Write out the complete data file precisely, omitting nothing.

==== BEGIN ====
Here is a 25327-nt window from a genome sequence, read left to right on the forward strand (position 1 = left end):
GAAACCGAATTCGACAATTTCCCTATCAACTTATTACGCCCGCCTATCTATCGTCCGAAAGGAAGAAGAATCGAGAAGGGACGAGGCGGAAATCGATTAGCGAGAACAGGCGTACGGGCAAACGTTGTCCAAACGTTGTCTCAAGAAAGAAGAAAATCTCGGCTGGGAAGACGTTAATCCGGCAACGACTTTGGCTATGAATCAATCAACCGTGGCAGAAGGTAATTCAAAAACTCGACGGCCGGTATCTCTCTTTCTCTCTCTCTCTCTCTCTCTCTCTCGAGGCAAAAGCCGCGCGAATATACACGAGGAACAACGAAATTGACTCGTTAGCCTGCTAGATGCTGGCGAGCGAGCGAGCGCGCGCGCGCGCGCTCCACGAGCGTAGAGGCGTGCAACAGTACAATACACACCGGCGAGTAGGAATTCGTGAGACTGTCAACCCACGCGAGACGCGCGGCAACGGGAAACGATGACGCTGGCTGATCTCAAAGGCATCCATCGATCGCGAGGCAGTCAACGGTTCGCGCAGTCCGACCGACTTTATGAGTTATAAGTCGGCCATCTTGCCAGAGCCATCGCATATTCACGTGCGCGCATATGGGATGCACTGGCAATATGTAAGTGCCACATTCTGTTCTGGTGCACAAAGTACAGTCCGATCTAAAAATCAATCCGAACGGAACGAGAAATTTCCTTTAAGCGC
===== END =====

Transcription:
Here is a 25327-nt window from a genome sequence, read left to right on the forward strand (position 1 = left end):
GAAACCGAATTCGACAATTTCCCTATCAACTTATTACGCCCGCCTATCTATCGTCCGAAAGGAAGAAGAATCGAGAAGGGACGAGGCGGAAATCGATTAGCGAGAACAGGCGTACGGGCAAACGTTGTCCAAACGTTGTCTCAAGAAAGAAGAAAATCTCGGCTGGGAAGACGTTAATCCGGCAACGACTTTGGCTATGAATCAATCAACCGTGGCAGAAGGTAATTCAAAAACTCGACGGCCGGTATCTCTCTTTCTCTCTCTCTCTCTCTCTCTCTCTCGAGGCAAAAGCCGCGCGAATATACACGAGGAACAACGAAATTGACTCGTTAGCCTGCTAGATGCTGGCGAGCGAGCGAGCGCGCGCGCGCGCGCTCCACGAGCGTAGAGGCGTGCAACAGTACAATACACACCGGCGAGTAGGAATTCGTGAGACTGTCAACCCACGCGAGACGCGCGGCAACGGGAAACGATGACGCTGGCTGATCTCAAAGGCATCCATCGATCGCGAGGCAGTCAACGGTTCGCGCAGTCCGACCGACTTTATGAGTTATAAGTCGGCCATCTTGCCAGAGCCATCGCATATTCACGTGCGCGCATATGGGATGCACTGGCAATATGTAAGTGCCACATTCTGTTCTGGTGCACAAAGTACAGTCCGATCTAAAAATCAATCCGAACGGAACGAGAAATTTCCTTTAAGCGC